fueled by

harmony

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United States

Compton, CA

Step to the rhythm of the award-winning Centennial High School Marching Band.

What is music? Sound waves that travel at specific frequencies organized in time. Musicians conjure life from otherwise silent objects to make magic — guitars, violins, pianos and drums. Synthesizers, spoons and little plastic kazoos. Music is made from nylon strings and rubber mallets. People whistle, hum and sing it. People drive for miles to go see it or play it. They hold lighters in the air for it, press it onto vinyl, dance slowly and tenderly to it.

And while there’s no concise and general definition for what music really is, to the music students of Centennial High School in Compton, Calif., it’s definitely a transcendent vehicle.

CHS has been at the center of the community for decades. With alumni like Dr. Dre, Kendrick Lamar and DJ Quik, music has always been thick in the halls. But while former students have helped shape the music we listen to, the current student body is composing the future. 

Manuel Castaneda has been running the music program at CHS for the past six years. In that time, he’s managed to make an impact on these kids that moves well beyond music. Students of the music program have some of the highest graduation and college acceptance rates in the area.

How does music play a role in your students’ lives?

We have structure, which by nature teens don’t have or don’t like. I just use music as a way of teaching them how to have structured dedication.

But I’m also teaching them that they are ambassadors of Compton. First of all, they represent their family and they represent their school. But they represent their entire community. Wherever we go, how they behave or how they speak, people have this preconceived idea of what somebody from Compton looks like or should be. So I like taking them out of the community and seeing people say, “You guys are from Compton?”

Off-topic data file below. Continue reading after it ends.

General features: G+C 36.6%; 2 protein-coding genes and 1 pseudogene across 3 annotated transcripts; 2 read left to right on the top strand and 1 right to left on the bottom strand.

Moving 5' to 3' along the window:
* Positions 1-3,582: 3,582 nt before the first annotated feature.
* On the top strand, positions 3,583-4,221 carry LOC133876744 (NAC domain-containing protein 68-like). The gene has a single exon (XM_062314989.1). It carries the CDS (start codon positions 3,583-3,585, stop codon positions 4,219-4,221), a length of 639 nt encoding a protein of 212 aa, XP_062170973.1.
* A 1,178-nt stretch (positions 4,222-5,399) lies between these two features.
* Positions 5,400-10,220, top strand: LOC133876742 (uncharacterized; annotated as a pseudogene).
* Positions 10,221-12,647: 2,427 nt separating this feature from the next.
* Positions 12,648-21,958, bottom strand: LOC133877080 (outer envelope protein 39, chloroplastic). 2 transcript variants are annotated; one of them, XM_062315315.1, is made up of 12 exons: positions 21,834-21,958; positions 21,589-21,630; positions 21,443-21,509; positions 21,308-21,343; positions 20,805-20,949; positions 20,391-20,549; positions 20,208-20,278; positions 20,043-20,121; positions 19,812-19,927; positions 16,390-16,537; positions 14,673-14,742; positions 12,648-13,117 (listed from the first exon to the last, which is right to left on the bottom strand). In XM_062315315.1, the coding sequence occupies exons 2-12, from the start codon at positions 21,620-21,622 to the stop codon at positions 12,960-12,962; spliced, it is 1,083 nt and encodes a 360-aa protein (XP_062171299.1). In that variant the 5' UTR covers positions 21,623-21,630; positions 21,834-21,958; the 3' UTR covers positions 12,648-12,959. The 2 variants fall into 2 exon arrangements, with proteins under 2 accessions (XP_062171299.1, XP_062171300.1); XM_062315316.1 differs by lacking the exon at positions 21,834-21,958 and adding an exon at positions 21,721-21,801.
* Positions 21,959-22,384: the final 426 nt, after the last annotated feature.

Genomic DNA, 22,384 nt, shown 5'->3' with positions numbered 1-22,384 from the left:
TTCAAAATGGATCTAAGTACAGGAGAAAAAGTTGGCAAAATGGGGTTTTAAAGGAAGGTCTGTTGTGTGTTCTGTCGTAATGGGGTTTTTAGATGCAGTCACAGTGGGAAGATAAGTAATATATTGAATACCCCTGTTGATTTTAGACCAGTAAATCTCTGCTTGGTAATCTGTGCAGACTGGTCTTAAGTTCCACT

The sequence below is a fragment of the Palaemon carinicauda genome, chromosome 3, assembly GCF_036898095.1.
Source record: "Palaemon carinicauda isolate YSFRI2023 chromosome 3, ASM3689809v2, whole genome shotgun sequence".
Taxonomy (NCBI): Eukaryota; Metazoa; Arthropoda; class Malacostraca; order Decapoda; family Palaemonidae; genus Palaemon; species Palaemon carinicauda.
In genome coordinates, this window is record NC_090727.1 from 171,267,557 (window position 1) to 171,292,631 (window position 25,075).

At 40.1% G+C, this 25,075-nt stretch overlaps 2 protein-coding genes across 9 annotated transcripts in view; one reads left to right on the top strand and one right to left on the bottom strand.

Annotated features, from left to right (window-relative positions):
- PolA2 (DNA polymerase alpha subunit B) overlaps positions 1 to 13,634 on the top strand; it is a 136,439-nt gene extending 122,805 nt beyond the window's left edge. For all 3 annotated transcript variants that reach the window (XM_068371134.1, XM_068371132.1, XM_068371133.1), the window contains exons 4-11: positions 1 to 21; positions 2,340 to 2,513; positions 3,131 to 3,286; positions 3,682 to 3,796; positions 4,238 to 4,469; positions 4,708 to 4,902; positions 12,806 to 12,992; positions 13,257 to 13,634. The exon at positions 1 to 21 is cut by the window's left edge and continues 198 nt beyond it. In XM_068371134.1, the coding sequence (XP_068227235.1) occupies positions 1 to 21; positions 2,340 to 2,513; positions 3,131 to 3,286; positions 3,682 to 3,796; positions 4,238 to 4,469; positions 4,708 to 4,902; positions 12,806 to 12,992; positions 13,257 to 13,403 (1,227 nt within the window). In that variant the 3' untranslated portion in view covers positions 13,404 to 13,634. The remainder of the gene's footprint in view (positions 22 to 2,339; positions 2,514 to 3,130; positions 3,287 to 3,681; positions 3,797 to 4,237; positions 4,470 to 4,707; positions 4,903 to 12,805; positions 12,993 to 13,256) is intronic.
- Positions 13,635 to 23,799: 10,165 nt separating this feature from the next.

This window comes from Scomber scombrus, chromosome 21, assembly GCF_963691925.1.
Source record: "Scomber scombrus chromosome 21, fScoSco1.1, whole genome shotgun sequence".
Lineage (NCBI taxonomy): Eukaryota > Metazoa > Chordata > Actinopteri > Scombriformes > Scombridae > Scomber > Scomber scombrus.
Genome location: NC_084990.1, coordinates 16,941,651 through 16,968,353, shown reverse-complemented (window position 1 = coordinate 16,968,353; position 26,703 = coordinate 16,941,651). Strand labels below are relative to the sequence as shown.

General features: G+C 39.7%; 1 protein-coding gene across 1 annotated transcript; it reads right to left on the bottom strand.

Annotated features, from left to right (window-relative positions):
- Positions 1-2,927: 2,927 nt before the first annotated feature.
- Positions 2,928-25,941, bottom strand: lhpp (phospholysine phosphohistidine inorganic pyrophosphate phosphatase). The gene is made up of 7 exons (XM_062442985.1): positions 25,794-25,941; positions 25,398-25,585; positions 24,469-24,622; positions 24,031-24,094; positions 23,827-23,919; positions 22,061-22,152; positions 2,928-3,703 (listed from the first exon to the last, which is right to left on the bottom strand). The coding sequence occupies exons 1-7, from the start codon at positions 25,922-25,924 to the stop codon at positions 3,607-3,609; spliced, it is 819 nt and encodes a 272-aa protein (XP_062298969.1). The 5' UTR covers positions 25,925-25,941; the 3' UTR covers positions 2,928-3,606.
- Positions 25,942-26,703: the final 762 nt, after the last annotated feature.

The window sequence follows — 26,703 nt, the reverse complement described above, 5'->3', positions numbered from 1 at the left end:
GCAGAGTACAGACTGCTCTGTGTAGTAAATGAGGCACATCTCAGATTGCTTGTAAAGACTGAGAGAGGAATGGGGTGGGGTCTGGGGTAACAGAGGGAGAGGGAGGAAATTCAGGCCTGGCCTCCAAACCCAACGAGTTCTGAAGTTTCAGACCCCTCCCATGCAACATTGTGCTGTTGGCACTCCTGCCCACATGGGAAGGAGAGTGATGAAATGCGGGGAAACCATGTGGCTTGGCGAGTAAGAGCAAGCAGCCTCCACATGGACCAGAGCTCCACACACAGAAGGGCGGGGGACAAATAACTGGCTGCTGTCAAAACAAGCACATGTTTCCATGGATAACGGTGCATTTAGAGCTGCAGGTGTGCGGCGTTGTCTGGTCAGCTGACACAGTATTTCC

I’m real big on schedule because — what’s the saying? — if you don’t plan to succeed, you plan to fail.

Why is structure important?

You need routines to get results. Everything is a procedure. Set up your chair, your stand, your music and then your instrument — that’s the setup procedure. When I’m at the podium, they have to remain quiet — I can’t speak when someone is playing drums or blowing the trumpet. Then it falls into their daily routines, like when you wake up you have to have everything in line and be in school. I’m real big on schedule because — what’s the saying? — if you don’t plan to succeed, you plan to fail.

What do your students get from being a part of the music program?

The music program provides not only structure but a sense of family. A sense of belonging to something important — something of value. I tell them that music is a gift, and that there are very few people who can figure it out on their own. But if they’re fortunate to have somebody to take the time and, as they say, “teach them the secrets,” someone who is with them before and after school to break it down even though it’s not part of the lesson — that’s something that is a gift.